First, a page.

This article was published on September 6, 2018

Twitter CEO’s comments will ignite the right, context be damned

Twitter CEO’s comments will ignite the right, context be damned
Bryan Clark
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Bryan Clark

Former Managing Editor, TNW

Bryan is a freelance journalist. Bryan is a freelance journalist.

Stripped of context, Twitter CEO Jack Dorsey’s comments sound a bit like an admission. Speaking to members of congress, Dorsey told a room full of senators that Twitter “unfairly” reduced the visibility of more than 600,000 accounts recently. A quote that, in just days, will serve as bulletin board fodder that whips conservative constituents into a fundraising frenzy for the upcoming midterms.

It’s context, though, that matters. Dorsey’s broader sentiment was that he and his team made some mistakes in testing an algorithmic way to surface relevant content via a new quality filter. As a result of those mistakes, some accounts — belonging to both Democrats and Republicans — were harder to find in search, and may have had their messages down-ranked based on their following’s behavior.

Dorsey reiterated that the platform relied on “hundreds of signals” employed to help his team decide “what to show, down-rank, and filter.” He also stated, again, that Twitter “does not use political ideology to make any decisions, whether related to ranking content on our service or how we enforce our rules.”

He was then asked what percentage of these “unfairly” treated accounts belonged to conservatives. Dorsey balked, stating he didn’t know the answer.

The answer, of course, is as unknowable as the question is ridiculous.

While notable conservatives have been kicked off the platform, the bans haven’t come from seedy plots to silence right-wing voices, but their blatant disregard for the rules. The who’s who of banned conservatives have little to do with ideology and a lot to do with bad behavior.

Roger Stone, for example, was banned for harassing a CNN journalist. David Clarke for inciting violence in a tweet that said “Punch them in the nose & MAKE THEM TASTE THEIR OWN BLOOD.” Milo Yiannapoulos got the ban hammer for inciting abuse against actress Leslie Jones. Alt-right blogger Chuck Johnson got a permanent ban for making violent threats.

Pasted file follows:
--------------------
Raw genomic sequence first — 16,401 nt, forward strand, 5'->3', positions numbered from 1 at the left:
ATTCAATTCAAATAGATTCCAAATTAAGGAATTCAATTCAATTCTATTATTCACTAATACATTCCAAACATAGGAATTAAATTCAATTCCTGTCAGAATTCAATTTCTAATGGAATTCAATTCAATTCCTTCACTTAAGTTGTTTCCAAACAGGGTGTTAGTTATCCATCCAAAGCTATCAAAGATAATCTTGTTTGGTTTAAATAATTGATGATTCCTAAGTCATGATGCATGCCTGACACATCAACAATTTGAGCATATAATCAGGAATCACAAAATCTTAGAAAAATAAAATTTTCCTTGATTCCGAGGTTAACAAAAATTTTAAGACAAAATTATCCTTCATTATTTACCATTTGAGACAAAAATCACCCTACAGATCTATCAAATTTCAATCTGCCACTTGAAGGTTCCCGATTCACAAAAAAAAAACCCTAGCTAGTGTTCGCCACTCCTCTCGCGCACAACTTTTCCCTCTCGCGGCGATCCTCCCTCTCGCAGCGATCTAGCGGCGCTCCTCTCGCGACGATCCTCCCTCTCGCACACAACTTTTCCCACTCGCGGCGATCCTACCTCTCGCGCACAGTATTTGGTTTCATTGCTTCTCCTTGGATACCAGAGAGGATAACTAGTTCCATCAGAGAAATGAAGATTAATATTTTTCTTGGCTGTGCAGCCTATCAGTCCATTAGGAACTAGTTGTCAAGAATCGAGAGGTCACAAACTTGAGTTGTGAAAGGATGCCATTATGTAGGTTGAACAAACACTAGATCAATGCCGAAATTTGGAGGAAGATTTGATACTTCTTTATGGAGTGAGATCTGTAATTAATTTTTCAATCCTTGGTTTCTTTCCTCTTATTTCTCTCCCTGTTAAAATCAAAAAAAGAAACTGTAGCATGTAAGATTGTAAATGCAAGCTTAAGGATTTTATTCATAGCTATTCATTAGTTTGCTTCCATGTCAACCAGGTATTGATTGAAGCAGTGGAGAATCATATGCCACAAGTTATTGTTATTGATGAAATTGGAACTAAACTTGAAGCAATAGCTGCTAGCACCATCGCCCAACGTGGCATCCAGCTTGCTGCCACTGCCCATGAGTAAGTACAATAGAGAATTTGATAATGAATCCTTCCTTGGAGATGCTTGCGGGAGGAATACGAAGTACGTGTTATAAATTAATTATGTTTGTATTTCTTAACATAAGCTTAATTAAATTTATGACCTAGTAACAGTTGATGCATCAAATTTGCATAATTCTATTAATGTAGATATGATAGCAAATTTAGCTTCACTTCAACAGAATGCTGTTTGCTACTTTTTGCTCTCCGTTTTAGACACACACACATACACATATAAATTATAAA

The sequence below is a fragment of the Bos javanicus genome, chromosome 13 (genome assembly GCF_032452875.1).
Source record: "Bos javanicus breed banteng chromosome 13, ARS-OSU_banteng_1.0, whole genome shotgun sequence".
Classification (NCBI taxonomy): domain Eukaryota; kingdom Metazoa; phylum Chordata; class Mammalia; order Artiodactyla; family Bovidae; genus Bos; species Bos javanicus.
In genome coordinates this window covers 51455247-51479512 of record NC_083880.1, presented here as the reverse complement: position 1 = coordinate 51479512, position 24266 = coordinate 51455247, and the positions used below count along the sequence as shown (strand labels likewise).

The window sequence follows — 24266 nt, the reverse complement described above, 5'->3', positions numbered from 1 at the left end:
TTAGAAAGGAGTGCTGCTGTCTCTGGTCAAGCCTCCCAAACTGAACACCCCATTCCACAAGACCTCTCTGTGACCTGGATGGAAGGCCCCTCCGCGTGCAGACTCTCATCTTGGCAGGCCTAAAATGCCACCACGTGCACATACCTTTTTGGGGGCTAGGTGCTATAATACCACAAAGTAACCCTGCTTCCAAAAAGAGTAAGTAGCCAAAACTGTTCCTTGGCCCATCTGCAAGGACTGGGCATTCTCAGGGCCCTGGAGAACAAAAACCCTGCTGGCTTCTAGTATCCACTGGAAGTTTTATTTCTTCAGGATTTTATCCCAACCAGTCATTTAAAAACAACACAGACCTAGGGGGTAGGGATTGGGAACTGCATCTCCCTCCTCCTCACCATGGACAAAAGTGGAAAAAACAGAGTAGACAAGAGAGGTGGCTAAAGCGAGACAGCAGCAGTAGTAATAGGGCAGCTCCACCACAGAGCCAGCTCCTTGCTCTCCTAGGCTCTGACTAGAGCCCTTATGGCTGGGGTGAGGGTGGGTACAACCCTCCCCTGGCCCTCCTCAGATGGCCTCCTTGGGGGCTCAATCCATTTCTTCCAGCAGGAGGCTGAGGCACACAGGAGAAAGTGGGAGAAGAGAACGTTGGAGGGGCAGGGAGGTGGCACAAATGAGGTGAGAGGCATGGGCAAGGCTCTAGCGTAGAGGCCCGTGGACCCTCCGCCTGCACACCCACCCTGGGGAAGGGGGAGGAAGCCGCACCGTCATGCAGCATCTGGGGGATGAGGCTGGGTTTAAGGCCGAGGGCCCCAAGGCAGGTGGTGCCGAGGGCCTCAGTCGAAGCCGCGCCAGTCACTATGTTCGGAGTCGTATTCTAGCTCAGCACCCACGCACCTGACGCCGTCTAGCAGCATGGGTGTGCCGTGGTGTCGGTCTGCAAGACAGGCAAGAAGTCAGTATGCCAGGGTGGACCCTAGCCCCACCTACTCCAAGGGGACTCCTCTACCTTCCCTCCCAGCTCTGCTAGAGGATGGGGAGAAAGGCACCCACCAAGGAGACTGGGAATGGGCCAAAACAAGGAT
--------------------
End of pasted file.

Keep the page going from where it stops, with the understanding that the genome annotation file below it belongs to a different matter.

Twitter’s trump card, in this case, is Trump himself. Trump is perhaps the most sought-after ban by liberal Twitter. Yet, his account remains. Ignorant rhetoric, by letter of the law, is not a bannable offense.

Alex Jones’ account is also active. While he did suffer a temporary suspension, it’s notable that Twitter chose not to delete his account even after everyone else — Apple, YouTube, Spotify, Google, and others — decided to. Twitter, in a truly unpopular decision, chose to allow Jones to remain.

Conservative rags like Breitbart, an outfit that’s as deserving of a ban as any other, is still posting. The Blaze is still alive and kicking. So are Fox News, National Review, PJ Media, Townhall, The Daily Caller, and others.

Tucker Carlson is still around. Ditto Bill O’Reilly, Ann Coulter, Lou Dobbs, Sean Hannity, and Ben Shapiro.

So who, exactly, is Twitter silencing if the most popular voices and outlets remain unscathed?

Is it politicians? Twitter hasn’t banned a single, notable, conservative politician.

No-name accounts with 50 followers? Doubtful, but is that really silencing someone who was, for all intents and purposes, already shouting at the wall?

Shadow bans, right; the practice of censoring an account while allowing the user to keep tweeting as if it were active. Shadow banning is a funny thing, though. It tends to work better if the accounts in question aren’t seeing tens, even hundreds, of thousands of likes, shares, and comments. Twitter, write this one down.

It doesn’t matter, though. This is all context. Context, in a few days, will be irrelevant. In a week, tops, someone, somewhere, most likely speaking to a base of frenzied republicans, will spin Dorsey’s comments as an admission.

Wait for it.

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